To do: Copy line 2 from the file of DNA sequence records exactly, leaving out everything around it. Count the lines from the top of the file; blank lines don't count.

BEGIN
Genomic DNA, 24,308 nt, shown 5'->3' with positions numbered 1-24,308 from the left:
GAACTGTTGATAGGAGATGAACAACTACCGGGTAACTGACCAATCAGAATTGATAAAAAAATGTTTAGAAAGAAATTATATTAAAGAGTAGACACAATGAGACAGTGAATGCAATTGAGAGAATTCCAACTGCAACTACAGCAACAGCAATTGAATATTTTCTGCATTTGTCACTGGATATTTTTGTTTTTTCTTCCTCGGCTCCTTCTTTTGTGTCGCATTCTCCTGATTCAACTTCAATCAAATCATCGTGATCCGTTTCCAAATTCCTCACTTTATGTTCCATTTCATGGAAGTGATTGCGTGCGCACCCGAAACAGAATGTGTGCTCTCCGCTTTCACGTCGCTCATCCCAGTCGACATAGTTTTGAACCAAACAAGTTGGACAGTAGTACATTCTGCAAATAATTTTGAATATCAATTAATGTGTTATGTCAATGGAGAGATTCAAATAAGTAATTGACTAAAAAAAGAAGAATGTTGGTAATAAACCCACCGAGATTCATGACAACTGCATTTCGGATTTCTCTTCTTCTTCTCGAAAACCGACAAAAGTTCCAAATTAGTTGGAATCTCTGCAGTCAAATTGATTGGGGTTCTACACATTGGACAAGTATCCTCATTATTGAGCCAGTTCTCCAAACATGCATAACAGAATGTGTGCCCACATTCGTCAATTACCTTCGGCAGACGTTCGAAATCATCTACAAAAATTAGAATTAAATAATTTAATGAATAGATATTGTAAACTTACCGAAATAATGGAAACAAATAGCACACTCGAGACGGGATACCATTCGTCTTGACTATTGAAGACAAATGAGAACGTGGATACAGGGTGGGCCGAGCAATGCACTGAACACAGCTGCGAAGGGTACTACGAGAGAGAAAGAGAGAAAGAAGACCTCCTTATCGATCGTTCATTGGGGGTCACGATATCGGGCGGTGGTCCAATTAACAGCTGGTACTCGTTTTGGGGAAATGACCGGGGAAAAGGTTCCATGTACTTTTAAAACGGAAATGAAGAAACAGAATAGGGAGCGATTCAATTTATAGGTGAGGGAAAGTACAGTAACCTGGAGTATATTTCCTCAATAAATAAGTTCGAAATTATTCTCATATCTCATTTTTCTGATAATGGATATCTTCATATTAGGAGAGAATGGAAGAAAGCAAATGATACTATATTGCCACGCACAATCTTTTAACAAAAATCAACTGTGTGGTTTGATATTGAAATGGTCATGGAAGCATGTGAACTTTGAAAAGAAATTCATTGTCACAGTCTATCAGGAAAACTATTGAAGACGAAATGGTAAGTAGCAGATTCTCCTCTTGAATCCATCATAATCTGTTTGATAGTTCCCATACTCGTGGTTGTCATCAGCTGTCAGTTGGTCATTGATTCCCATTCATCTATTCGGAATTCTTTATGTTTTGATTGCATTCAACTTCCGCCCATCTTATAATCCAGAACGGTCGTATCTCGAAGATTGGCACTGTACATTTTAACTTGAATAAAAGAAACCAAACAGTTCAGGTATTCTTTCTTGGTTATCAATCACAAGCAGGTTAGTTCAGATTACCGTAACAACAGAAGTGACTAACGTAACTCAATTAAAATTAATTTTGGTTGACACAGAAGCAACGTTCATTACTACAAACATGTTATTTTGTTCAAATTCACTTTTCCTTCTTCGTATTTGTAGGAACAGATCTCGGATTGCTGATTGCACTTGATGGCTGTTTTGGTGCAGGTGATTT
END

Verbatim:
GAACTGTTGATAGGAGATGAACAACTACCGGGTAACTGACCAATCAGAATTGATAAAAAAATGTTTAGAAAGAAATTATATTAAAGAGTAGACACAATGAGACAGTGAATGCAATTGAGAGAATTCCAACTGCAACTACAGCAACAGCAATTGAATATTTTCTGCATTTGTCACTGGATATTTTTGTTTTTTCTTCCTCGGCTCCTTCTTTTGTGTCGCATTCTCCTGATTCAACTTCAATCAAATCATCGTGATCCGTTTCCAAATTCCTCACTTTATGTTCCATTTCATGGAAGTGATTGCGTGCGCACCCGAAACAGAATGTGTGCTCTCCGCTTTCACGTCGCTCATCCCAGTCGACATAGTTTTGAACCAAACAAGTTGGACAGTAGTACATTCTGCAAATAATTTTGAATATCAATTAATGTGTTATGTCAATGGAGAGATTCAAATAAGTAATTGACTAAAAAAAGAAGAATGTTGGTAATAAACCCACCGAGATTCATGACAACTGCATTTCGGATTTCTCTTCTTCTTCTCGAAAACCGACAAAAGTTCCAAATTAGTTGGAATCTCTGCAGTCAAATTGATTGGGGTTCTACACATTGGACAAGTATCCTCATTATTGAGCCAGTTCTCCAAACATGCATAACAGAATGTGTGCCCACATTCGTCAATTACCTTCGGCAGACGTTCGAAATCATCTACAAAAATTAGAATTAAATAATTTAATGAATAGATATTGTAAACTTACCGAAATAATGGAAACAAATAGCACACTCGAGACGGGATACCATTCGTCTTGACTATTGAAGACAAATGAGAACGTGGATACAGGGTGGGCCGAGCAATGCACTGAACACAGCTGCGAAGGGTACTACGAGAGAGAAAGAGAGAAAGAAGACCTCCTTATCGATCGTTCATTGGGGGTCACGATATCGGGCGGTGGTCCAATTAACAGCTGGTACTCGTTTTGGGGAAATGACCGGGGAAAAGGTTCCATGTACTTTTAAAACGGAAATGAAGAAACAGAATAGGGAGCGATTCAATTTATAGGTGAGGGAAAGTACAGTAACCTGGAGTATATTTCCTCAATAAATAAGTTCGAAATTATTCTCATATCTCATTTTTCTGATAATGGATATCTTCATATTAGGAGAGAATGGAAGAAAGCAAATGATACTATATTGCCACGCACAATCTTTTAACAAAAATCAACTGTGTGGTTTGATATTGAAATGGTCATGGAAGCATGTGAACTTTGAAAAGAAATTCATTGTCACAGTCTATCAGGAAAACTATTGAAGACGAAATGGTAAGTAGCAGATTCTCCTCTTGAATCCATCATAATCTGTTTGATAGTTCCCATACTCGTGGTTGTCATCAGCTGTCAGTTGGTCATTGATTCCCATTCATCTATTCGGAATTCTTTATGTTTTGATTGCATTCAACTTCCGCCCATCTTATAATCCAGAACGGTCGTATCTCGAAGATTGGCACTGTACATTTTAACTTGAATAAAAGAAACCAAACAGTTCAGGTATTCTTTCTTGGTTATCAATCACAAGCAGGTTAGTTCAGATTACCGTAACAACAGAAGTGACTAACGTAACTCAATTAAAATTAATTTTGGTTGACACAGAAGCAACGTTCATTACTACAAACATGTTATTTTGTTCAAATTCACTTTTCCTTCTTCGTATTTGTAGGAACAGATCTCGGATTGCTGATTGCACTTGATGGCTGTTTTGGTGCAGGTGATTT